THE DIME STORE

By Alan Graham

“In the dime stores and bus stations
people talk over situations
read books and repeat quotations
draw conclusions on the wall…”
Love Minus Zero No Limit–Bob Dylan

Coronado’s own Five & Dime store, Coromart, has been closed for many years. Not just the business itself, but the entire concept of the Five & Dime store has fallen by the wayside in most American towns. There are a myriad of knock-offs or 99-cent outlets and the big chain stores like Walmart offer many of the same affordable goods. The 7-Eleven stores bridge that gap in a small way and every liquor store now carries the same.

But a dime back then went a lot farther than 99 cents does today. There are very few items that you can by for one dollar, but back then you could get four pieces of candy for one penny and there were many other items for that price. My brother in-law, Andy, would be so happy that he could buy a six pack of BUCKHORN beer for a whole 99 cents.

There was not a single centimeter of wall space inside Coromart with its twenty-foot ceiling. It was packed to the rafters with gift items and sundries for any and every occasion.

The concept of the variety store originated with the five and ten, nickel and dime, five and dime, or dime store, a store where everything cost either five or ten cents. The originator of the concept may be Woolworth’s, which began in 1878 in Watertown, New York. Other five and tens that existed in the USA included W.T. Grant, J.J. Newberry’s, McCrory’s, Kresge, McLellan’s, and Ben Franklin stores. These stores originally featured merchandise priced at only five cents or ten cents, although later in the twentieth century the price range of merchandise expanded. Inflation eventually dictated that the stores were no longer able to sell any items for five or ten cents, and were then referred to as “variety stores” or more commonly dollar stores. Remember Coro-Days!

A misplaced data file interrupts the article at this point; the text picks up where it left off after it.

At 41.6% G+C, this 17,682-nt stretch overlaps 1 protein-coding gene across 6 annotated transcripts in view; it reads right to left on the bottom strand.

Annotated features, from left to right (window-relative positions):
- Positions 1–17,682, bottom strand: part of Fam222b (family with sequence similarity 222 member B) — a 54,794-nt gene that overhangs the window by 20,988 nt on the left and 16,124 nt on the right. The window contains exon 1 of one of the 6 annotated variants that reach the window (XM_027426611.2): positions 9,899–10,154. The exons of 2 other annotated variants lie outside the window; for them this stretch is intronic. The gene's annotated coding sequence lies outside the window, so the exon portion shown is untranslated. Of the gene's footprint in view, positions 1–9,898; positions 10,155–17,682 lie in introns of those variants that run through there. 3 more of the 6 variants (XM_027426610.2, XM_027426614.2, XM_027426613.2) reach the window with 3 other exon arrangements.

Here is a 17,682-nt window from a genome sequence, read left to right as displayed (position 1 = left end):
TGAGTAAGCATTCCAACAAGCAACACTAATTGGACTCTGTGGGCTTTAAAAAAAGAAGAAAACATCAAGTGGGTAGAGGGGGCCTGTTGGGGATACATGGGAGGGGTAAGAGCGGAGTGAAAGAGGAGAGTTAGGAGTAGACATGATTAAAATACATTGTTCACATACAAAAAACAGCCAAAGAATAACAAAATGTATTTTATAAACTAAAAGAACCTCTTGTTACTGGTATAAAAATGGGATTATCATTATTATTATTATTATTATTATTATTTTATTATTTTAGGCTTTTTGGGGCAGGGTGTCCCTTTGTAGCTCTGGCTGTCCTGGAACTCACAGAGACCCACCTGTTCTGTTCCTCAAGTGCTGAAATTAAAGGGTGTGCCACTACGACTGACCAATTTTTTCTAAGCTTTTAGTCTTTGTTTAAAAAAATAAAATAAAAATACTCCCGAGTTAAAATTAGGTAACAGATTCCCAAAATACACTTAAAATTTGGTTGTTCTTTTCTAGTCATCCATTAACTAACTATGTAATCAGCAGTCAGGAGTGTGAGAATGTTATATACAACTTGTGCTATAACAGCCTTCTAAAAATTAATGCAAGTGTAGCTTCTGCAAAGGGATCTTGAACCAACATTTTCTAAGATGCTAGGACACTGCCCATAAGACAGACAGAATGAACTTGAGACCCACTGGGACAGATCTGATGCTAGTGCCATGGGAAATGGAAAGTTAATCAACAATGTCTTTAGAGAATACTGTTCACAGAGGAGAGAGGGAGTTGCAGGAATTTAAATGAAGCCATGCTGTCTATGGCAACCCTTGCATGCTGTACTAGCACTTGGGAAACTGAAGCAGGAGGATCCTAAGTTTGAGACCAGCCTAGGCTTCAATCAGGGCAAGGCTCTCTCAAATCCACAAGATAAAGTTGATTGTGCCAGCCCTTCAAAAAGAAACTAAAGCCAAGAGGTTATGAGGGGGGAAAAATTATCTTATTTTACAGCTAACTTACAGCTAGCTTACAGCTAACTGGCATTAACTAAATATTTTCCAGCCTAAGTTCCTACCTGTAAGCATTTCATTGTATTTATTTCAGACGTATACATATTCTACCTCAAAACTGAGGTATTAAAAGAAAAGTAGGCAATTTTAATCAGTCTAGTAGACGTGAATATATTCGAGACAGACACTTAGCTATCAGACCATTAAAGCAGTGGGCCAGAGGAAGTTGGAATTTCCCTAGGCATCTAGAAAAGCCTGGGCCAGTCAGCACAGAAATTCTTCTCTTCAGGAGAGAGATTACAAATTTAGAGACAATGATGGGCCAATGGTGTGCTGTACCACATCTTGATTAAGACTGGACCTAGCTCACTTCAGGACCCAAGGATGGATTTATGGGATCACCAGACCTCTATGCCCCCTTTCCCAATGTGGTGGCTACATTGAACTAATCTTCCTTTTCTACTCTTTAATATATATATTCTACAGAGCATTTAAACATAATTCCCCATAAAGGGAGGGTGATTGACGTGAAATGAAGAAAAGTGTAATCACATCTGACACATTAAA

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2 Responses to THE DIME STORE

  1. Dana Kullmann says:

    When I was around 4 years old, 1956 or so, I would walk around the neighborhood picking flowers and holding them in a small bouquet then knock on someone’s door and sell them the bouquet for a penny. When I had the unimaginable sum of 10 cents I would head to the market on Orange between First and Second and buy wax lips, penny whistles, wax coke bottles, Fleer baseball cards (just for the crunchy gum inside). It was a different world back then, no one thought it strange or worrisome that a four year old would be walking blocks from home and ‘shopping’.

  2. Suzi Lewis Pignataro says:

    Dana, I agree! I was born on the island in 1955; lived there until I moved away to college in 1973. I remember being my neighborhood’s social butterfly at three and four. I didn’t just visit the kids; I enjoyed hanging out with the moms as well. I remember walking home from Kindergarten on my own or with a friend. I frequented all the little neighborhood markets, the beach, the five-and-dime stores. I had no fear, and neither did my parents. I learned how to navigate my world; learned people skills; and developed a healthy sense of adventure.

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